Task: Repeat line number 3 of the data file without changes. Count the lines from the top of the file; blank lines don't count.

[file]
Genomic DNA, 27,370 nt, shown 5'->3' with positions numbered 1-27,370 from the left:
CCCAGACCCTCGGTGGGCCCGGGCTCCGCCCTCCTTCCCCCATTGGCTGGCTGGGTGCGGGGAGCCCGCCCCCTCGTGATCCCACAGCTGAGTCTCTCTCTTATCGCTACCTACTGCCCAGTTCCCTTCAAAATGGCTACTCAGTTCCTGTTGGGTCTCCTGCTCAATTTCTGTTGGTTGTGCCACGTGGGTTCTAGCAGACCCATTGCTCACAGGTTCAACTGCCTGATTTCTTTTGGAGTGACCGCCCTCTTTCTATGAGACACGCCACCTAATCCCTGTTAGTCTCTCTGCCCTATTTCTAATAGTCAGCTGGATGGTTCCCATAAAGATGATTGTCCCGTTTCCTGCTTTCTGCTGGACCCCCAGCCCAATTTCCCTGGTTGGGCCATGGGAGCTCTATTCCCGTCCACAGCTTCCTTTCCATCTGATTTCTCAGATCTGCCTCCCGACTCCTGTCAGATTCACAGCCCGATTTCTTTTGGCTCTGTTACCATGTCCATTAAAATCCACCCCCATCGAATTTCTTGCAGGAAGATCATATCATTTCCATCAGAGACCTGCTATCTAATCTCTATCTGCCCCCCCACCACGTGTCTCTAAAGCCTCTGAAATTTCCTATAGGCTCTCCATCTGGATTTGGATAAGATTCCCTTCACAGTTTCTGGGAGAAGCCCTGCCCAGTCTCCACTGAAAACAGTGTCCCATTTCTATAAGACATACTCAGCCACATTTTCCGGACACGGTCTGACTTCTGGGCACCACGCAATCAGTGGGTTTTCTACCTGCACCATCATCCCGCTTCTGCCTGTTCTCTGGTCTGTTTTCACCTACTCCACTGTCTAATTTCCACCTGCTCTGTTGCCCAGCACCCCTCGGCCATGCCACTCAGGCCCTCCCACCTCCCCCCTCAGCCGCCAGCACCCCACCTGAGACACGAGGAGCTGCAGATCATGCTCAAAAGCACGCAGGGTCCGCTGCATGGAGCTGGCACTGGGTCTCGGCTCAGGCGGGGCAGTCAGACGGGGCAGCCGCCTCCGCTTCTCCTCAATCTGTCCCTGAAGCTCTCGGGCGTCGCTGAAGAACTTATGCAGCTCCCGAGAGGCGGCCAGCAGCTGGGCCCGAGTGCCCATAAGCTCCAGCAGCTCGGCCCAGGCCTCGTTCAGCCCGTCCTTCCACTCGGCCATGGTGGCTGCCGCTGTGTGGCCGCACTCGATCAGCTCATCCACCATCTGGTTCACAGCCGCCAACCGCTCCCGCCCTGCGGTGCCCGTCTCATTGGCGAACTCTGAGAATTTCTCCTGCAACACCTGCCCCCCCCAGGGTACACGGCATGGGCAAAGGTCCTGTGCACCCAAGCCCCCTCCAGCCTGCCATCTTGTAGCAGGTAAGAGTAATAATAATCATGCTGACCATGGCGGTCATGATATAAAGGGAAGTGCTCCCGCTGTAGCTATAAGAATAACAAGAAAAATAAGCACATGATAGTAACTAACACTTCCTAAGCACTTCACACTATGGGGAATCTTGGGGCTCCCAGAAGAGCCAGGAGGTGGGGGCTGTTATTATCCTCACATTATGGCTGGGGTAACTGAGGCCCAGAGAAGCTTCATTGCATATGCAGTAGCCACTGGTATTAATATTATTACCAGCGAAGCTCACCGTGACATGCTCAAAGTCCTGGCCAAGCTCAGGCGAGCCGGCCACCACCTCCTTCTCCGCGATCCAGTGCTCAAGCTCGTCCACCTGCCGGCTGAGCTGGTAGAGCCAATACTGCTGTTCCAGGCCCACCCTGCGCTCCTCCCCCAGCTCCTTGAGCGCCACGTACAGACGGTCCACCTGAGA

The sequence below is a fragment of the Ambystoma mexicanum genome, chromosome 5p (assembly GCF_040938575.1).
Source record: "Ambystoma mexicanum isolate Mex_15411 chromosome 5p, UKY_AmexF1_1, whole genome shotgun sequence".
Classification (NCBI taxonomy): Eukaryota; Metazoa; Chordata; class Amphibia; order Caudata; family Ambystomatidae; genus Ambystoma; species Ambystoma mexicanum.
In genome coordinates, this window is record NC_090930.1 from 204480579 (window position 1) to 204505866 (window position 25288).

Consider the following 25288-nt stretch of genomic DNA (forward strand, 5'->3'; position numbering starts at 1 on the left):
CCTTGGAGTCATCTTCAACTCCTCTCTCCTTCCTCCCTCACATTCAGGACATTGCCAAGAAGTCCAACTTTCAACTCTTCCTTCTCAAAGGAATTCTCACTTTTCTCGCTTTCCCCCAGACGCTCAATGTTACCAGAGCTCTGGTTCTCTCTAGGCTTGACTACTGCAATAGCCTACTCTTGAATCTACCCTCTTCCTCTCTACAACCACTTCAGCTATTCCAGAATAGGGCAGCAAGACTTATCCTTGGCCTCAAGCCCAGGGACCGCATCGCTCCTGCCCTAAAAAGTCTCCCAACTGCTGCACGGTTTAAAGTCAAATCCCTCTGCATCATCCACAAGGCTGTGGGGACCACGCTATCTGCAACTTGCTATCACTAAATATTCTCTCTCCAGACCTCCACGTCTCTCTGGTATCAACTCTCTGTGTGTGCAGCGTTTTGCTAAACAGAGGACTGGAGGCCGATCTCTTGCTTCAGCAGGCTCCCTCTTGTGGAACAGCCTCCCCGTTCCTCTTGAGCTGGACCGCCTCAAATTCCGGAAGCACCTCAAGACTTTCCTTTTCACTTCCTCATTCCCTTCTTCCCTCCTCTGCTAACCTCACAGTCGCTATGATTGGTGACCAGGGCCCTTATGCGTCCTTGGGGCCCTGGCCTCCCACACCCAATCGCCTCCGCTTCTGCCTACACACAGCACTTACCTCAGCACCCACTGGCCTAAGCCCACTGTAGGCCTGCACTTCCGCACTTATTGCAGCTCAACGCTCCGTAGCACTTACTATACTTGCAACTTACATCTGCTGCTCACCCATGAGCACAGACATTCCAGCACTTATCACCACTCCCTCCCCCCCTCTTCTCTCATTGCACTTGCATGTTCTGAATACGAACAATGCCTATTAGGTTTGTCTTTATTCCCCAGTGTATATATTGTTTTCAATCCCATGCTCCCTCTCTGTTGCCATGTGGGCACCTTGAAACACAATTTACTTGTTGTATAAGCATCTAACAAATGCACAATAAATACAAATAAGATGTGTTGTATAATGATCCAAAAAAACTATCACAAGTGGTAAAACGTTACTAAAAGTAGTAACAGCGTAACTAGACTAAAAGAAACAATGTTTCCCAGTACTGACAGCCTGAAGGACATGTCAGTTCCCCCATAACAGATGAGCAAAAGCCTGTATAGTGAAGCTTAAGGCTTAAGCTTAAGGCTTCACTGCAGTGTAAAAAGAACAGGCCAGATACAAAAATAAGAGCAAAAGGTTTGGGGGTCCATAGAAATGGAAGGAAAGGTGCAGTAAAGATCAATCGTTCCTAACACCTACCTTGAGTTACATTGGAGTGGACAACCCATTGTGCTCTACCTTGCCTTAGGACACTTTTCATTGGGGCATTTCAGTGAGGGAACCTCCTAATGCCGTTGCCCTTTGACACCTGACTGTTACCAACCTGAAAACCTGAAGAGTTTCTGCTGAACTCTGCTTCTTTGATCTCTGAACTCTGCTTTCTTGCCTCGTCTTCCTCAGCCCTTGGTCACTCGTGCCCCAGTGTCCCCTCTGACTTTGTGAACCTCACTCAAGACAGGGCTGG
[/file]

The sequence below is a fragment of the Ambystoma mexicanum genome, chromosome 5p (assembly GCF_040938575.1).